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After a while, it occurred to me that the materials thus collected might serve as a PREFA CE.
The impulse thus given to the study of the play led to my continuing to devote attention to it, after taking my degree, and to my including it from time to time, in and after 1869, among the subjects of my College lectures.
THE BACCHAE OF EURIPIDES WITH CRf TICAL AND EXPLANATORY NOTES AND WITH NUMEROUS ILLUSTRATIONS FROM WORKS OF ANCIENT ART BY JOHN EDWIN SANDYS, M. FELLOW AND TUTOR OF ST JOHN'S COLLEGE, AND PUBLIC ORATOR IN THE UNIVERSITY OF CAMBRIDGE. To do this, and to get the explanatory notes into type, was the holiday-task which I set myself for the summer vacation of I879, the claims of University and College duties in term-time rendering it otherwise nearly impossible to prepare a work like the present, which, limited as it may seem in compass, has involved a not inconsiderable amount of labour, even apart from what appears on the surface. Outline of the Bacchae, with some account of its representation on the stage.
In the course of last year, however, finding myself attracted once more to my original purpose, I set to work afresh, and devoted the summer of that year to recasting, or rather, entirely rewriting, the notes which I had already prepared, and also to reducing into some sort of order the materials collected for the remainder.
87-238 CONSPECTUS OF CHORAL METRES 239 GREEK INDEX.........
Formerly Z in I1r Tin Z's Cabinet 'Scenes from the tragedy of Pentheus.
Indeed, it could hardly have been undertaken at all, but for the existence of that excellent institution, the University Long Vacation,-an institution against which a few bold hands have been lately lifted, but which nevertheless, in the PREFA CE.
nii form in which we are familiar with it in the Colleges of Cambridge, where residence under due limitations is allowed but not enforced, has a value, for teachers and learners alike, which it would be difficult to overestimate.
In the explanatory notes, a number of adversaria by R. Under the new scheme for the Classical Tripos, one of the special subjects in which students will be able henceforth to obtain distinction, after taking honours in pure scholarship, is Classical Archaeology, including ancient art and mythology, with certain prescribed portions of the wide province of topography and antiquities; and provision is already being made by Professorial and other teaching for the due instruction of students vi PREF v A CE. Thus any Cambridge scholar who in future years undertakes a work similar to the present will happily be able to start with the advantage of a systematic study of ancient art which has only to a limited extent fallen to the lot of the present editor. Anderson, the skilful artist and engraver engaged in the establishment of Messrs R. A full description has been given, not only of all the thirty-two illustrations here selected (with an indication in each instance of the source from which it is derived); but also of other works of art connected with the play, which though not included in this selection, nevertheless deserve particular attention for their archaeological interest. My endeavour throughout has been to supply, in a convenient and comprehensive form, a kind of handbook to the criticism, interpretation and archaeological illustration of the play, which should be interesting and instructive to the student, whether at School or College, and also to some extent useful to the more advanced scholar. The short introductory essays with which the volume opens, include a sketch of the closing years of the poet, and some account of the points of interest whether in mythology or in art, in dramatic or in textual criticism, which are connected with this, perhaps, his latest work. cxlviii) are here figured and described for the first time. For placing in my hands the originals of both of these, I have the pleasure of thanking the Reverend S.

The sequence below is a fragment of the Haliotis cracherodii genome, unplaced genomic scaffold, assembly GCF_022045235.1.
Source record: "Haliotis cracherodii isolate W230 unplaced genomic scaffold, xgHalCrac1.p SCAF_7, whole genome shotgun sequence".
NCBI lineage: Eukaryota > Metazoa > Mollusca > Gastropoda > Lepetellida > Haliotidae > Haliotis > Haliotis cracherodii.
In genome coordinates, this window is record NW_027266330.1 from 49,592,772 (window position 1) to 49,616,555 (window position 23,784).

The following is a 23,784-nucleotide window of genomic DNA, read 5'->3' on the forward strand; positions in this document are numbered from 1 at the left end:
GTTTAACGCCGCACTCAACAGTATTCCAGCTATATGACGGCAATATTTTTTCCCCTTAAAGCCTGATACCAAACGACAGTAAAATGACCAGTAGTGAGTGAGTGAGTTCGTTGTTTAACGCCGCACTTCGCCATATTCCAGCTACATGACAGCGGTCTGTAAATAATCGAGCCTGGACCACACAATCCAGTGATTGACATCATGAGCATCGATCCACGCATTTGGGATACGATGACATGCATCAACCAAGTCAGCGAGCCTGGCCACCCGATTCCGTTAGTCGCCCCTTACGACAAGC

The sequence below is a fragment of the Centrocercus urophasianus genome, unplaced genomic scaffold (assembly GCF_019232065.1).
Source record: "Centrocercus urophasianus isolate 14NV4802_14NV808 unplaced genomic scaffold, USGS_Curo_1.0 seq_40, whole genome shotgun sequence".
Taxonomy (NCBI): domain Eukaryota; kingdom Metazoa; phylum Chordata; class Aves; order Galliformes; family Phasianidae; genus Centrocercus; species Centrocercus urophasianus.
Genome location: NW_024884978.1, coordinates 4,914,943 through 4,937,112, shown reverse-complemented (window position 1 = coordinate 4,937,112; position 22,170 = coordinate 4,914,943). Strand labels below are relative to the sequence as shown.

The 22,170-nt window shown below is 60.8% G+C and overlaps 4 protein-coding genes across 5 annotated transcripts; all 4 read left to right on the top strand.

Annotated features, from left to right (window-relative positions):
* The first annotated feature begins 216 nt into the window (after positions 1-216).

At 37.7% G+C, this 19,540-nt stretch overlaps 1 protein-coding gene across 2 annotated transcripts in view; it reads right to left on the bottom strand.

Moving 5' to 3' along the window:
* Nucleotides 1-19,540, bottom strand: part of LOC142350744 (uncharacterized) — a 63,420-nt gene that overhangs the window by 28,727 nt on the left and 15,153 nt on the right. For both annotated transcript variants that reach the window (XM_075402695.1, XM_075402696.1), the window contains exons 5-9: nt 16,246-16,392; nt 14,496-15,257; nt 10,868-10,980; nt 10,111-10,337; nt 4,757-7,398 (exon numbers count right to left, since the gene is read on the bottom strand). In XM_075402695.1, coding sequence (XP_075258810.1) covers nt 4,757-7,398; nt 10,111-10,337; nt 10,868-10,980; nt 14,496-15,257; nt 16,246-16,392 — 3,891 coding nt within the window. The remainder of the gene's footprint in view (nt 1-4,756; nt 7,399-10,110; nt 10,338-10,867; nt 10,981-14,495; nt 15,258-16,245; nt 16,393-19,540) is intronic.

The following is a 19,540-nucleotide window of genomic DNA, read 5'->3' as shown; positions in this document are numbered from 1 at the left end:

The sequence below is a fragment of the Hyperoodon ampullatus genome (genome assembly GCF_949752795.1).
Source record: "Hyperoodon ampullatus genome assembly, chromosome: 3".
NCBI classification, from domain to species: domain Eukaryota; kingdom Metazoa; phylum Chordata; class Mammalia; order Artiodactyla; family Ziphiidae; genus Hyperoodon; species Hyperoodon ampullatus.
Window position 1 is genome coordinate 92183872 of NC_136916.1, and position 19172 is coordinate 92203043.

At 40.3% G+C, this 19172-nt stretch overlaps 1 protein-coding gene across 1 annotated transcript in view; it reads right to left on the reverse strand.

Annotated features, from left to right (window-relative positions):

Further, I have, as far as possible, gone on the principle of quoting parallel passages in full, instead of contenting myself with a bare reference, considering the former course not only more convenient to the reader, but also fairer in every way, as by this means any argument that rests upon a quotation can at once have its due weight assigned to it,-neither less nor more. A few suggestions of my own, which I venture to submit to the judgment of scholars, will be found in the notes on the following lines: I26, 135, 147, 209, 251, 278, 327, 550, 1002, I008, 1157, I207, I365. of Oxford and Cambridge respectively, for indicating several of the subjects suitable to my purpose, among the treasures of art entrusted to his keeping in the British Museum: and to the Reverend C. King, Senior Fellow of Trinity, for allowing me to consult him on the particular province of ancient art in which he is a recognised master.